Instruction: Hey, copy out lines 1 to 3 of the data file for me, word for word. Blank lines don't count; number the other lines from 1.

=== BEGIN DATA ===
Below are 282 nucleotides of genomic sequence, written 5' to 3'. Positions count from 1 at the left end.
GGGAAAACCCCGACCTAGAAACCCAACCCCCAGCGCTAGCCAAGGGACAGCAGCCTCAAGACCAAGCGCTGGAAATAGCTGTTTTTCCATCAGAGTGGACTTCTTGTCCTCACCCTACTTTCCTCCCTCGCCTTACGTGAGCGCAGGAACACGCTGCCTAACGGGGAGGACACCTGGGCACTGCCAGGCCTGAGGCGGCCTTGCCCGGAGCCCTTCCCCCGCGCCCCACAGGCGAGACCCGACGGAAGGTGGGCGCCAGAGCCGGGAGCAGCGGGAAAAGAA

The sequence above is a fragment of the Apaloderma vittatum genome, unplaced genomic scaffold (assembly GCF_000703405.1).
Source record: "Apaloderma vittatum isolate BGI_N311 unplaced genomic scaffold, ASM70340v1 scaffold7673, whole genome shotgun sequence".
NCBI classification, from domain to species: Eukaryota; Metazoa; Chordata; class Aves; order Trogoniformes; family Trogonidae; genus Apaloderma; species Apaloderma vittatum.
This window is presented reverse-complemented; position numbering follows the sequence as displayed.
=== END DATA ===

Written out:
Below are 282 nucleotides of genomic sequence, written 5' to 3'. Positions count from 1 at the left end.
GGGAAAACCCCGACCTAGAAACCCAACCCCCAGCGCTAGCCAAGGGACAGCAGCCTCAAGACCAAGCGCTGGAAATAGCTGTTTTTCCATCAGAGTGGACTTCTTGTCCTCACCCTACTTTCCTCCCTCGCCTTACGTGAGCGCAGGAACACGCTGCCTAACGGGGAGGACACCTGGGCACTGCCAGGCCTGAGGCGGCCTTGCCCGGAGCCCTTCCCCCGCGCCCCACAGGCGAGACCCGACGGAAGGTGGGCGCCAGAGCCGGGAGCAGCGGGAAAAGAA

The sequence above is a fragment of the Apaloderma vittatum genome, unplaced genomic scaffold (assembly GCF_000703405.1).